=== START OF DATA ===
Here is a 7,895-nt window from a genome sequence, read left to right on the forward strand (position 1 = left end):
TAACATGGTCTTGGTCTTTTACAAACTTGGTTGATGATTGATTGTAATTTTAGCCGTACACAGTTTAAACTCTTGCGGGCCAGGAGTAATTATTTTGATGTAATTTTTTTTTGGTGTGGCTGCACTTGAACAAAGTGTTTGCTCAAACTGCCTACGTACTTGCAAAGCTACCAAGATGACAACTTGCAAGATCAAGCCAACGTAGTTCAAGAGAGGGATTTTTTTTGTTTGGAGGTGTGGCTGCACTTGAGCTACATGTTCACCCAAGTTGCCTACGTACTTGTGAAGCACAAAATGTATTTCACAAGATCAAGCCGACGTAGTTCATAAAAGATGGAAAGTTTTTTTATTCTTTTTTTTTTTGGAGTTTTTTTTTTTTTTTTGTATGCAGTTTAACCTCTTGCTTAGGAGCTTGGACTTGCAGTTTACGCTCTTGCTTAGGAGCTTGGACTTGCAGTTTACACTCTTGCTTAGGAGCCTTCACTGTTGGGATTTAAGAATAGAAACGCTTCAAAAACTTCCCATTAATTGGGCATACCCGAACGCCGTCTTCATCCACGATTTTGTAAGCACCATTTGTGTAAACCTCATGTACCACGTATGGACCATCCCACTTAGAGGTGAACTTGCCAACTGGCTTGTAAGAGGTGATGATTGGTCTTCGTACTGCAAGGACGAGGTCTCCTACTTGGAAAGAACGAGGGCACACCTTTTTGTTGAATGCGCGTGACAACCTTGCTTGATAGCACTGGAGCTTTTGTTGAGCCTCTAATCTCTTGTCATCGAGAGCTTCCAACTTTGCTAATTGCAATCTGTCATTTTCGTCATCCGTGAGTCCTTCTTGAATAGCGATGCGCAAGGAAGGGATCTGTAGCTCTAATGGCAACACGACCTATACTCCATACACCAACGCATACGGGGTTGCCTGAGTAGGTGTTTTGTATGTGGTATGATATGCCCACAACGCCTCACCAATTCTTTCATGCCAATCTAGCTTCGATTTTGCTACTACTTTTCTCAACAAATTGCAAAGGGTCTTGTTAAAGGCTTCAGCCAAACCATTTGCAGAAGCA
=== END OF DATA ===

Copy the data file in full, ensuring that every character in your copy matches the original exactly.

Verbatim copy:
Here is a 7,895-nt window from a genome sequence, read left to right on the forward strand (position 1 = left end):
TAACATGGTCTTGGTCTTTTACAAACTTGGTTGATGATTGATTGTAATTTTAGCCGTACACAGTTTAAACTCTTGCGGGCCAGGAGTAATTATTTTGATGTAATTTTTTTTTGGTGTGGCTGCACTTGAACAAAGTGTTTGCTCAAACTGCCTACGTACTTGCAAAGCTACCAAGATGACAACTTGCAAGATCAAGCCAACGTAGTTCAAGAGAGGGATTTTTTTTGTTTGGAGGTGTGGCTGCACTTGAGCTACATGTTCACCCAAGTTGCCTACGTACTTGTGAAGCACAAAATGTATTTCACAAGATCAAGCCGACGTAGTTCATAAAAGATGGAAAGTTTTTTTATTCTTTTTTTTTTTGGAGTTTTTTTTTTTTTTTTGTATGCAGTTTAACCTCTTGCTTAGGAGCTTGGACTTGCAGTTTACGCTCTTGCTTAGGAGCTTGGACTTGCAGTTTACACTCTTGCTTAGGAGCCTTCACTGTTGGGATTTAAGAATAGAAACGCTTCAAAAACTTCCCATTAATTGGGCATACCCGAACGCCGTCTTCATCCACGATTTTGTAAGCACCATTTGTGTAAACCTCATGTACCACGTATGGACCATCCCACTTAGAGGTGAACTTGCCAACTGGCTTGTAAGAGGTGATGATTGGTCTTCGTACTGCAAGGACGAGGTCTCCTACTTGGAAAGAACGAGGGCACACCTTTTTGTTGAATGCGCGTGACAACCTTGCTTGATAGCACTGGAGCTTTTGTTGAGCCTCTAATCTCTTGTCATCGAGAGCTTCCAACTTTGCTAATTGCAATCTGTCATTTTCGTCATCCGTGAGTCCTTCTTGAATAGCGATGCGCAAGGAAGGGATCTGTAGCTCTAATGGCAACACGACCTATACTCCATACACCAACGCATACGGGGTTGCCTGAGTAGGTGTTTTGTATGTGGTATGATATGCCCACAACGCCTCACCAATTCTTTCATGCCAATCTAGCTTCGATTTTGCTACTACTTTTCTCAACAAATTGCAAAGGGTCTTGTTAAAGGCTTCAGCCAAACCATTTGCAGAAGCA